Personally, I interpret the sounds of laughter as a sign that society is rebuilt.
Obviously many have pointed out the political parallels in “Children of Men,” especially the idea of illegal immigrants being kept in chain-link cages.
During the COVID-19 pandemic, there’s been this sense of dread and hopelessness among many. There’s an uneasy feeling in today’s society which I saw in “Children of Men.” Terrorist attacks. People dying. Buildings being burned down. Lockdowns. Strict government actions.
The movie isn’t just getting more relevant but it’s growing in appreciation.
In 2016 it was voted 13th among 100 films considered the best of the 21st century by 117 film critics from around the world, according to a feature on BBC.com.
Peter Travers of Rolling Stone ranked it number two on his list of best films of the 2000s, saying: “After repeated viewings, I know Children of Men is indisputably great … No movie this decade was more redolent of sorrowful beauty and exhilarating action.”
It’s a film you have to watch more than once I think. It sticks with you and repeated viewings improve the experience.
In the end, I think it works because it’s a movie that uses symbolism over narrative to evoke feelings in the viewer. Some movies make us think but the best movies make us feel something.
It’s not every day you see a movie begin with a title card sporting both the literal and sexual euphemism definitions for “tossed salad.” “Obvious Child” co-screenwriter Karen Maine marks her feature directorial debut by doing just this in adapting her short of the same name, “Yes, God, Yes,” which will be available on VOD beginning Friday, July 24.
“Stranger Things” co-star Natalia Dyer headlines the picture as Alice, a Catholic school girl who’s ostensibly a very good, naïve and kind kid. She has urges as most teens do, but they’re fairly benign and mostly revolve around rewinding the sex scene from “Titanic” for a second or even third look.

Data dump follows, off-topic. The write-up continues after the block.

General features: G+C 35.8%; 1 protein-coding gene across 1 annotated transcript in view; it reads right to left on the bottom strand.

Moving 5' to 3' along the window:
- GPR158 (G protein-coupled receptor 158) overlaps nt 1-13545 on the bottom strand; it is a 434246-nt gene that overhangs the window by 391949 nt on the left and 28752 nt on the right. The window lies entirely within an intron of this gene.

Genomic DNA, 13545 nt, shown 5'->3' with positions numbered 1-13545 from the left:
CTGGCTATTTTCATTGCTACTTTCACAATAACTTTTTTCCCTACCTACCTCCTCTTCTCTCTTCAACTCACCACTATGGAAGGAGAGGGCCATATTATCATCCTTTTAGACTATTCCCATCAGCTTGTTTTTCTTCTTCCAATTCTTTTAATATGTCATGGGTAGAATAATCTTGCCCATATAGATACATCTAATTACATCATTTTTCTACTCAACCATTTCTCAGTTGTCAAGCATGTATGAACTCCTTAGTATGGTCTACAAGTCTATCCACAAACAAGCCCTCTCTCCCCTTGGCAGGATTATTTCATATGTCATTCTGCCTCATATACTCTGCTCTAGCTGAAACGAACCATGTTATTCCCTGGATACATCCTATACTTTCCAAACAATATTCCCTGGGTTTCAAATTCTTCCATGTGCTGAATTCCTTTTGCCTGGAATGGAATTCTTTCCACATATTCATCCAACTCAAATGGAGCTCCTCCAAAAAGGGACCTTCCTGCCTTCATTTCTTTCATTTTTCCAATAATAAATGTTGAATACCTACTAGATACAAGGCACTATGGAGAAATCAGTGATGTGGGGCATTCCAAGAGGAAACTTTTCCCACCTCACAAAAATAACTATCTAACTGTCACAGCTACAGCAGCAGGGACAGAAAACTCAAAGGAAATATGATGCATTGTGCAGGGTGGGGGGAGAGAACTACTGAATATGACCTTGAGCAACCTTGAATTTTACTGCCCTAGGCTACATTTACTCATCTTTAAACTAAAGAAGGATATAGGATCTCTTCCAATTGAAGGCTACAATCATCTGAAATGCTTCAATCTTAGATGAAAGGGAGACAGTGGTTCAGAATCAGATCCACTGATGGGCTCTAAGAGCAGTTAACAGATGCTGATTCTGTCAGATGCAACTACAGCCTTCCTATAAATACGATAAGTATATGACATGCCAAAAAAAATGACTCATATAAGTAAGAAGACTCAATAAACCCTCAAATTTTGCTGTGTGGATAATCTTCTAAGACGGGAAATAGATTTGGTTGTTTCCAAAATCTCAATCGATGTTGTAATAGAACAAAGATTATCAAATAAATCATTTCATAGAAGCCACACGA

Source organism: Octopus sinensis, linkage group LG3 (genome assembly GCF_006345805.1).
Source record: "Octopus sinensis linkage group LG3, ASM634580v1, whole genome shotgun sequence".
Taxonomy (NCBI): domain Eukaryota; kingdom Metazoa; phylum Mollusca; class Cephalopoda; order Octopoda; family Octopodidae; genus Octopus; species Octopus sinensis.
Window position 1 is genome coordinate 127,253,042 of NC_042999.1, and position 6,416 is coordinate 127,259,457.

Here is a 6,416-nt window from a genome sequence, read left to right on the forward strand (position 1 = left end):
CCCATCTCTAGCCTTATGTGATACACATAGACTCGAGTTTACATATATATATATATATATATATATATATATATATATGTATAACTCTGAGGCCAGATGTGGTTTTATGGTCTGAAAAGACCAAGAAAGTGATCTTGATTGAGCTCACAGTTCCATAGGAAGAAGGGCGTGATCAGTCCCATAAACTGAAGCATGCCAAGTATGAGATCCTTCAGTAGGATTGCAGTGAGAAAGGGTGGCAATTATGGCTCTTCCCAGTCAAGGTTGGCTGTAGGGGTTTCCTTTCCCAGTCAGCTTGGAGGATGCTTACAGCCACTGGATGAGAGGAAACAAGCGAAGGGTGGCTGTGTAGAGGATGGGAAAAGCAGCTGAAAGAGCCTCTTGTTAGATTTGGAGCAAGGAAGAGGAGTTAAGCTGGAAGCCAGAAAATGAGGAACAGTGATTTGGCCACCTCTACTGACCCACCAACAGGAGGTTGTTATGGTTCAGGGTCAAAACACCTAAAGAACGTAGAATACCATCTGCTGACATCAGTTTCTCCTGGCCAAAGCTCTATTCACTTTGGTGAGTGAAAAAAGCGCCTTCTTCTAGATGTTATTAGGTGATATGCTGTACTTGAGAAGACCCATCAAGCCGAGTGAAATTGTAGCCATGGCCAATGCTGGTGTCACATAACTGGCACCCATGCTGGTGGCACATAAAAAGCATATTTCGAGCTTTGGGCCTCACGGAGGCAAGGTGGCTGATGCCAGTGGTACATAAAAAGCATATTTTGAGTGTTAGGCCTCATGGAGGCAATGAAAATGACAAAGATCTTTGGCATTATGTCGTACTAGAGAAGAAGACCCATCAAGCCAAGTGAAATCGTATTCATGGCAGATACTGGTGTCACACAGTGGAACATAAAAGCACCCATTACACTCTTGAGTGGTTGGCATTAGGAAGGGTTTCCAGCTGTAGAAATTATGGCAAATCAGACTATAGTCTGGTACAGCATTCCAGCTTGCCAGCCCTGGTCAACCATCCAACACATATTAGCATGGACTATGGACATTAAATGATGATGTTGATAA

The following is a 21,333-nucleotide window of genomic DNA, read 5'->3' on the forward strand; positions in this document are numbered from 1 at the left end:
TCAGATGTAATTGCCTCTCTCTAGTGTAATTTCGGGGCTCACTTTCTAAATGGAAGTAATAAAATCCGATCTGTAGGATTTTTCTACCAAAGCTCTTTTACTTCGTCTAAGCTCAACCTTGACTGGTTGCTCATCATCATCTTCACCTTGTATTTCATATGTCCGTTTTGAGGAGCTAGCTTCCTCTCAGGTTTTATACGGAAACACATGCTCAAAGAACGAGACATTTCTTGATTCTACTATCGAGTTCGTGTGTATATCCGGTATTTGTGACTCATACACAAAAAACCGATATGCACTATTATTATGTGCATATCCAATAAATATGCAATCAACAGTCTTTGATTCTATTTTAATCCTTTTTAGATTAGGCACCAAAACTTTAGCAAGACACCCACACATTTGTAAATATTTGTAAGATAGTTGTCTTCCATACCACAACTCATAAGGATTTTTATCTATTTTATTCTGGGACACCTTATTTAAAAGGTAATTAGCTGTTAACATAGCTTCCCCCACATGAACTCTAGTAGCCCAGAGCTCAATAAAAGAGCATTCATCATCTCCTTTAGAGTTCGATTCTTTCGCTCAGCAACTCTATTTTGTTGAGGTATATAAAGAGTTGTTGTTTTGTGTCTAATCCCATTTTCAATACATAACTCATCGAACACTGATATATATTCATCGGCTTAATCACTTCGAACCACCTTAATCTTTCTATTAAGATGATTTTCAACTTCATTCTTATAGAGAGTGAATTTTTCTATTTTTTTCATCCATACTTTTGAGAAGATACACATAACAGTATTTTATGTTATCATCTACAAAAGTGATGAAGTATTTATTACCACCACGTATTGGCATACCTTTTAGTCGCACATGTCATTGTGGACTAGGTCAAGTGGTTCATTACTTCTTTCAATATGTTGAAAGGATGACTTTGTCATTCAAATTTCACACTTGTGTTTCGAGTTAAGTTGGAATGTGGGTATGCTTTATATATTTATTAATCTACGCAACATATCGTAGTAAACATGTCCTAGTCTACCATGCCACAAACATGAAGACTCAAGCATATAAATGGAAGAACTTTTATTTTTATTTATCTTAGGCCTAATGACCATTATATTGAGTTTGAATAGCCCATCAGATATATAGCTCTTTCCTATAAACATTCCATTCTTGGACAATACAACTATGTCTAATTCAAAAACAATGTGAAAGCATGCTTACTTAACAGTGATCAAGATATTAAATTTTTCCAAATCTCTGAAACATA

Alice’s naiveté serves in stark contrast to the rumor circulating about her in school – that she gave her classmate Wade (Parker Wierling) a rim job at a party. Alice doesn’t even know what any of this means and spends the rest of the runtime seeking a definition all along asserting, “I didn’t dress Wade’s salad!”
Alice’s best girlfriend, Laura (Francesca Reale, another “Stranger Things” alum), seeks to improve their social standing. The best way to do this at their school is by attending a weekend retreat presided over by Father Murphy (Timothy Simons of “Veep”). Laura is looking to impress upperclassman, Nina (Alisha Boe, “13 Reasons Why”). Alice takes an interest in Chris (Wolfgang Novogratz, a veteran of Netflix movies such as “Sierra Burgess Is a Loser” and “The Half of It”). Both Nina and Chris serve in leadership roles at the retreat.
“Yes, God, Yes” reminded me a good deal of 2004’s “Saved!,” in the way that it deals with religion, teenagers and teenagers dealing with religion. I don’t think “Yes, God, Yes” is as good as “Saved!” It’s not as dramatic nor as funny. It’s mostly just dirtier. That said, the movie is humorous and does have worthwhile things to say about being religious without being judgmental or hypocritical. A cheeky connection between the two flicks is the inclusion of “Saved!” co-star Mandy Moore’s song “Candy” over the closing credits.
Dyer is a cute and likable presence here much like she is on “Stranger Things” – she’s the main reason to watch the film aside from the crude albeit amusing central joke and some astute theological commentary. In addition to Dyer other standouts include Simons, who can do this sorta awkward comedy in his sleep, and Novogratz, who kinda reads like a young Chris Pratt … I could see this kid going places.
“Yes, God, Yes” feels exactly like what it is – a short stretched to feature length. The movie is a mere 78 minutes and likely would’ve benefitted from being more fleshed out. What’s here is good – I think Maine shows great promise as both a writer and director … I just wish there were more of it.